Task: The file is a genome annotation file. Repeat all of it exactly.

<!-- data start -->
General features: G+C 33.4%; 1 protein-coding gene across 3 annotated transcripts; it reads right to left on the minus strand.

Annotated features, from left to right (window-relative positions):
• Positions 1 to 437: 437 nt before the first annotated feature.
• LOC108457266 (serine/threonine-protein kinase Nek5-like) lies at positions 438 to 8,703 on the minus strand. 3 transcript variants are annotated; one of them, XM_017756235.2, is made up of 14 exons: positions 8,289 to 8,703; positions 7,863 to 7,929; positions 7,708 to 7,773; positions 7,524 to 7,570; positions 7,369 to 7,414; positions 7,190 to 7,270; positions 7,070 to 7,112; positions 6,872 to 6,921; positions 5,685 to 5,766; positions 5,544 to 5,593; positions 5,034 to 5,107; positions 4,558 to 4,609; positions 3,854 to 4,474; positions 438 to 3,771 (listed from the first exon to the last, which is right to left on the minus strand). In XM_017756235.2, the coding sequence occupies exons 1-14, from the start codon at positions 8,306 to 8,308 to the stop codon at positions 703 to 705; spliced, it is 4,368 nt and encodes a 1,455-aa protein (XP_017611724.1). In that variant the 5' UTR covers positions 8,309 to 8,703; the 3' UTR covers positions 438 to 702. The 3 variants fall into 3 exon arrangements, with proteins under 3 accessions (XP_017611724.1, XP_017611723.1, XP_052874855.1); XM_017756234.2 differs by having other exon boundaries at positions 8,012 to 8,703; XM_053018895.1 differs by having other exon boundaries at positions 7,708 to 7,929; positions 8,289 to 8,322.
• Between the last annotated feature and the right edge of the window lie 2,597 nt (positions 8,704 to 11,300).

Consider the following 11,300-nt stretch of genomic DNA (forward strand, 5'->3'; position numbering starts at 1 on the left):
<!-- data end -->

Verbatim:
General features: G+C 33.4%; 1 protein-coding gene across 3 annotated transcripts; it reads right to left on the minus strand.

Annotated features, from left to right (window-relative positions):
• Positions 1 to 437: 437 nt before the first annotated feature.
• LOC108457266 (serine/threonine-protein kinase Nek5-like) lies at positions 438 to 8,703 on the minus strand. 3 transcript variants are annotated; one of them, XM_017756235.2, is made up of 14 exons: positions 8,289 to 8,703; positions 7,863 to 7,929; positions 7,708 to 7,773; positions 7,524 to 7,570; positions 7,369 to 7,414; positions 7,190 to 7,270; positions 7,070 to 7,112; positions 6,872 to 6,921; positions 5,685 to 5,766; positions 5,544 to 5,593; positions 5,034 to 5,107; positions 4,558 to 4,609; positions 3,854 to 4,474; positions 438 to 3,771 (listed from the first exon to the last, which is right to left on the minus strand). In XM_017756235.2, the coding sequence occupies exons 1-14, from the start codon at positions 8,306 to 8,308 to the stop codon at positions 703 to 705; spliced, it is 4,368 nt and encodes a 1,455-aa protein (XP_017611724.1). In that variant the 5' UTR covers positions 8,309 to 8,703; the 3' UTR covers positions 438 to 702. The 3 variants fall into 3 exon arrangements, with proteins under 3 accessions (XP_017611724.1, XP_017611723.1, XP_052874855.1); XM_017756234.2 differs by having other exon boundaries at positions 8,012 to 8,703; XM_053018895.1 differs by having other exon boundaries at positions 7,708 to 7,929; positions 8,289 to 8,322.
• Between the last annotated feature and the right edge of the window lie 2,597 nt (positions 8,704 to 11,300).

Consider the following 11,300-nt stretch of genomic DNA (forward strand, 5'->3'; position numbering starts at 1 on the left):